12. Mary Los
    January 14, 2014 | 9:10 am

    This is so messed up! It is only in the last few years I heard, let alone experienced this in my dogs. WHY? I hate when my dogs do this! although, lifting their front paws, and massaging their chests seems to stop it, it freaks me out!

  13. Melissa
    December 13, 2013 | 10:50 pm

    Hi, this happens to my toy poodle everytime she gets very excited. I have also read about trachael collpase. What’s the difference with these two conditions? Thanks

  14. Kristi
    September 9, 2013 | 5:23 pm

    My yorkie does this a lot. Usually triggered by excitement. I always hold my hand over her nose and she stops. I never knew there was an actual name for this! Thanks for the info!

  15. EJ
    August 27, 2013 | 8:49 am

    My yorkshire terrier has done it since puppyhood. The vet told me to gently hold his snout, covering his nostrils. It helps the episode end quickly.

    It did scare us both, at first.

  16. Liz
    August 26, 2013 | 5:20 pm

    I was afraid my little one was having asthma attacks until someone told me it was a reverse sneeze.

  17. Betty Honey
    August 26, 2013 | 5:08 pm

    I have a Pom who has had this all his life. He sounds like a honking goose. I feel so bad for him. He is on meds to help with is airway, but it scares me everytime he does it. He looks so pityful with his mouth pulled back. I rub his throat too and it helps. He take Theophylline once a day but his makes him very agggressive. he was on twice a day, but they lowered his dosage because of the aggression. Not aggressive with me, but the other dogs I have. He has a murmer too which scares me. it is very upsetting when your dog has this and really scares you when you hear it the first few times. Drinking water too fast makes him do it too.

  18. Terry Strand
    August 26, 2013 | 4:01 pm

    this one one of the first symptoms I noticed my young dog had before she was diagnosed with Cryptoccocis Gatti.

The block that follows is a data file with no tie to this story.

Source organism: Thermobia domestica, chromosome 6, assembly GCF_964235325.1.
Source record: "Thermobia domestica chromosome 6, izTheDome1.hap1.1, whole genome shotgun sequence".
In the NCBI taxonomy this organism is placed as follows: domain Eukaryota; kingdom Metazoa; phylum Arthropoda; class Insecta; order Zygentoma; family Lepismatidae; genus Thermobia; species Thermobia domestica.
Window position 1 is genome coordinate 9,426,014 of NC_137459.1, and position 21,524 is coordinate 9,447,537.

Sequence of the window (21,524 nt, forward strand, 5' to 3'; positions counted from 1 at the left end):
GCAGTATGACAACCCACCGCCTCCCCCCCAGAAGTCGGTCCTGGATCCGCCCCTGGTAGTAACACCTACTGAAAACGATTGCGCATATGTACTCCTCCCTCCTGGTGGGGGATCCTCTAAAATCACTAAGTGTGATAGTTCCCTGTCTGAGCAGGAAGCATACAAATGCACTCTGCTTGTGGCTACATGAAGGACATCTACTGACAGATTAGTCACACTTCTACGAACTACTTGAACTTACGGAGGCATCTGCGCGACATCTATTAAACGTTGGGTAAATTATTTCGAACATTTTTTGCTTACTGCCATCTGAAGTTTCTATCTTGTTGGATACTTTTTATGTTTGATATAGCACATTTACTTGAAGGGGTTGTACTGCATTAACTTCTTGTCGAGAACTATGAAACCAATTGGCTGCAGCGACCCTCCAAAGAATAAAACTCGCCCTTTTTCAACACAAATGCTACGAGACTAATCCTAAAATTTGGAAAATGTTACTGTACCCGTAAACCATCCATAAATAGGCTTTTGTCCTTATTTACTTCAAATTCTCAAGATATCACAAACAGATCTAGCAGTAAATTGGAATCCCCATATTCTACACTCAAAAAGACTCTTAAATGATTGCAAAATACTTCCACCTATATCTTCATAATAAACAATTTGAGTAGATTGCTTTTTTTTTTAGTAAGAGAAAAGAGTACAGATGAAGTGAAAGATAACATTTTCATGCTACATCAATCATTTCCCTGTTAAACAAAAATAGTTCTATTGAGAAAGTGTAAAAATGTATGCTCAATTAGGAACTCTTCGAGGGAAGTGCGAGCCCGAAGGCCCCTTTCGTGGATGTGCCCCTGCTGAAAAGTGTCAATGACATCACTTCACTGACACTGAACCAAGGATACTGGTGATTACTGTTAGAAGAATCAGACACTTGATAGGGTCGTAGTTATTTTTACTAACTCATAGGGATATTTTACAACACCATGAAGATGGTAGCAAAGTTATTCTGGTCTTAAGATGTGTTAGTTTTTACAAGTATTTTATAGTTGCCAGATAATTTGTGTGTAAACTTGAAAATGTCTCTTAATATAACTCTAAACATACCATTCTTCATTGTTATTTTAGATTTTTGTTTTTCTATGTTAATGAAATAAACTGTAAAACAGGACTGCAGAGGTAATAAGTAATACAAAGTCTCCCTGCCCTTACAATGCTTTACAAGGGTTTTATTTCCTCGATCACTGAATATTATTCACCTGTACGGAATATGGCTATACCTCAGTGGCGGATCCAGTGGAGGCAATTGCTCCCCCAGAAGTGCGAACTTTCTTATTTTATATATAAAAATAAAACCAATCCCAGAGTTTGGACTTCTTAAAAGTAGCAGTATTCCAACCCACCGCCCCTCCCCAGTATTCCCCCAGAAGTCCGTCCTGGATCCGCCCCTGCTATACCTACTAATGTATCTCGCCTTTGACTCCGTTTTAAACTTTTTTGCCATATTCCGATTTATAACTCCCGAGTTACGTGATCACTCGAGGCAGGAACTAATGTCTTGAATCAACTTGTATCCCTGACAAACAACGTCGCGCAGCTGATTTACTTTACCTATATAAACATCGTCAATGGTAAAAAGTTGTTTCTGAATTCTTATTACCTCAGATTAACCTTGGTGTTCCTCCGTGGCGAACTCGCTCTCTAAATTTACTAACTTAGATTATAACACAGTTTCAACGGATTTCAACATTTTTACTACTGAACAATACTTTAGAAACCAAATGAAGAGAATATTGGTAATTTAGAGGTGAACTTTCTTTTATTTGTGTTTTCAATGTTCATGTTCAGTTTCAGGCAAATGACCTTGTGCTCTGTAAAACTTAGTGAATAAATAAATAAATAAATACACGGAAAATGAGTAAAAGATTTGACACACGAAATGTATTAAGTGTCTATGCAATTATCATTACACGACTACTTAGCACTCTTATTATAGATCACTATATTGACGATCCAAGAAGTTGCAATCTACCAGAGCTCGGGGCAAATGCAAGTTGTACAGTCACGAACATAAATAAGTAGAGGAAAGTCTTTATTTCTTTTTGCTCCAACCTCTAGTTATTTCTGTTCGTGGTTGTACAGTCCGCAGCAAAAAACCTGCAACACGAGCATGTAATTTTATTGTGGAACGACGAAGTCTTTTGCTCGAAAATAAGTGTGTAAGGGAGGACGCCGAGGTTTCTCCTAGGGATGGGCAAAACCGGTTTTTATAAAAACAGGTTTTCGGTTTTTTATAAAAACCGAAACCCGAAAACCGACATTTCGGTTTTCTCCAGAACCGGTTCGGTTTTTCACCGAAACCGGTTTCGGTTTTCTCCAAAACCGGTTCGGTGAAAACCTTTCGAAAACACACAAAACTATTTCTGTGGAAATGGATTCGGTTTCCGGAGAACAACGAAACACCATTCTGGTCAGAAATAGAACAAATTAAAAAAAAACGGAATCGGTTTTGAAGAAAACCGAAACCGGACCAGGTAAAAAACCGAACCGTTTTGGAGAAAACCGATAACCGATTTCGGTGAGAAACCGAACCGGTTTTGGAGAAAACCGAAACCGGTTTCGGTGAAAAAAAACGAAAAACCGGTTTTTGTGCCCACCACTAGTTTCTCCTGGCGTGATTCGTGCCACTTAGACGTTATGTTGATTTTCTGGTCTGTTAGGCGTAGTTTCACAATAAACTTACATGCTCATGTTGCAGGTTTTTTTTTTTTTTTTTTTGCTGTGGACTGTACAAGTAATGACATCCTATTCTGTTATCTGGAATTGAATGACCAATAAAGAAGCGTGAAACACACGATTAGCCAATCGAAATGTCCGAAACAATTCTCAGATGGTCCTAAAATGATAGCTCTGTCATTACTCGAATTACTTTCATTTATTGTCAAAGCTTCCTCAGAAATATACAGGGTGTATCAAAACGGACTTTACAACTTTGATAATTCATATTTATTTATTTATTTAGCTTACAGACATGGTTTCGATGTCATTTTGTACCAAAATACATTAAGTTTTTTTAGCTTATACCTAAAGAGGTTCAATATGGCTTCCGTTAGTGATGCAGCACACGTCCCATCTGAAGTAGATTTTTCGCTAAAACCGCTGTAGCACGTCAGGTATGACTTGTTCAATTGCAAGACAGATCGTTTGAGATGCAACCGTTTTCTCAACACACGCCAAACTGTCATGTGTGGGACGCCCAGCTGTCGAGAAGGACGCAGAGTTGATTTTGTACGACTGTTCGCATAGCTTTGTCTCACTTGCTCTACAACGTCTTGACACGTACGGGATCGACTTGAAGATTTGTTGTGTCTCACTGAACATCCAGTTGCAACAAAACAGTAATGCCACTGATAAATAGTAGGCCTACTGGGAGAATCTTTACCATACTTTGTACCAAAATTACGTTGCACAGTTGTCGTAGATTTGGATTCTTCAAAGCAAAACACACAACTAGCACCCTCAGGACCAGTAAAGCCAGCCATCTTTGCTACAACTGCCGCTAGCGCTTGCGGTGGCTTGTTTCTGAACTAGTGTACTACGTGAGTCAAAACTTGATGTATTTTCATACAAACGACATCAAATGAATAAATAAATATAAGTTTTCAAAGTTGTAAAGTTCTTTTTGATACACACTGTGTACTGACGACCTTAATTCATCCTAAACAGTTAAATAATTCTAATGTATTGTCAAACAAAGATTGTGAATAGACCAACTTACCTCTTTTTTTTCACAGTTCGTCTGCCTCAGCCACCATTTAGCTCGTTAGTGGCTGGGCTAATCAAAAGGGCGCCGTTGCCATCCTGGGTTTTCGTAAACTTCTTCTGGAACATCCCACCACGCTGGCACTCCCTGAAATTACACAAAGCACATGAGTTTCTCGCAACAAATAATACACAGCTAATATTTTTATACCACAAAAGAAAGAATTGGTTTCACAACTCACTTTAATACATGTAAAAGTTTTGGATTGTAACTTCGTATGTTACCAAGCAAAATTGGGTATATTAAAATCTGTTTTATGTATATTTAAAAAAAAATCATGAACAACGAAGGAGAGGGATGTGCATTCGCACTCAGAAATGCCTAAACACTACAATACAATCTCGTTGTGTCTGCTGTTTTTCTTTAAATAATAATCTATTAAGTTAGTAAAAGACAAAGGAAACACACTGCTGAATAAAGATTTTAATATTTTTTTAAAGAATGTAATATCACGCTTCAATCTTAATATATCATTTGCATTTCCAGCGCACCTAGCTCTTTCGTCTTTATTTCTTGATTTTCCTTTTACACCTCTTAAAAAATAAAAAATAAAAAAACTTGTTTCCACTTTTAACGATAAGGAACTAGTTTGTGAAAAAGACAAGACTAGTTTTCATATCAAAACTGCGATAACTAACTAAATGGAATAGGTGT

19. George Chase
    August 26, 2013 | 3:25 pm

    I usually massage the throat as my pug is not big on anyone messing with his nose, as little as it is.

  20. Jen
    August 26, 2013 | 1:01 pm

    Thanks a lot. My 3lb MorkyPoo (Maltese, Yorkey Poodle) reverse sneezes all the time. I was covering her nose when it happened but my husband thought I was smothering her. Guess momma knows best after all.
    But really, I appreciate all the tips and info this site has to offer. Keep up the good work :)!

  21. Sylvia
    August 26, 2013 | 12:57 pm

    My Chi does something like this and is sounds like a reverse snore. She is fine when it stops. She looks so unhappy when that happens. If I am close by I just pet her lightly until she stops.
    Her name is Maggie and so I think I will try this Maggie’s solution.

  22. Maggie
    April 28, 2013 | 5:12 pm

    My dog suffers from this quite often, grandson said to hold my hand lightly over her nose, forcing to breathe thru mouth & it works, episode over quickly

  23. Beverly
    April 25, 2013 | 6:48 pm

    Our 3 year old greyhound does this, sometimes waking himself up from a sound sleep! It was very disturbing to us until we talked to our vet about it. If I stroke his throat gently, he’ll usually stop.

  24. Jill
    April 25, 2013 | 12:13 pm

    My vet suggested that I use liquid Benadryl for babies if my Olde Boston Bulldogge does this “more often thatn usual”. I’ve found that this treatment works very well and I only give him about 3 ml at a time.

    • Jane
      January 17, 2014 | 1:19 am

      If you give your dog ANY liquid medications be sure to check the other ingredients carefully. Some liquid medications for humans contain xylitol, which is toxic to dogs.

  25. Susan Bernaix
    April 25, 2013 | 12:10 pm

    The part about the dog, “does not lose consciousness”, is incorrect in some dogs case. My mini Doxie, if it is a long bout of reverse sneezing, ends up without getting enough oxygen that she stiffens up and then keels over. This is because she doesn’t get enough oxygen to her brain and this is how a body reacts to that. Humans too.

    • Susan
      August 26, 2013 | 1:40 pm

      Cover her snout for 2 secs and it will make it stop…trust me mine did it her whole life.

  26. Melissa
    April 25, 2013 | 11:43 am

    That’s a great lil tidbit of knowledge. I always wondered what the heck was wrong when my Pittie does this. :) Thanks!

  27. Anne Marie
    February 18, 2013 | 5:38 am

    Thank you for explaining this!
    I never knew what it was and it worried me, especially with my previous dog who had it regularly.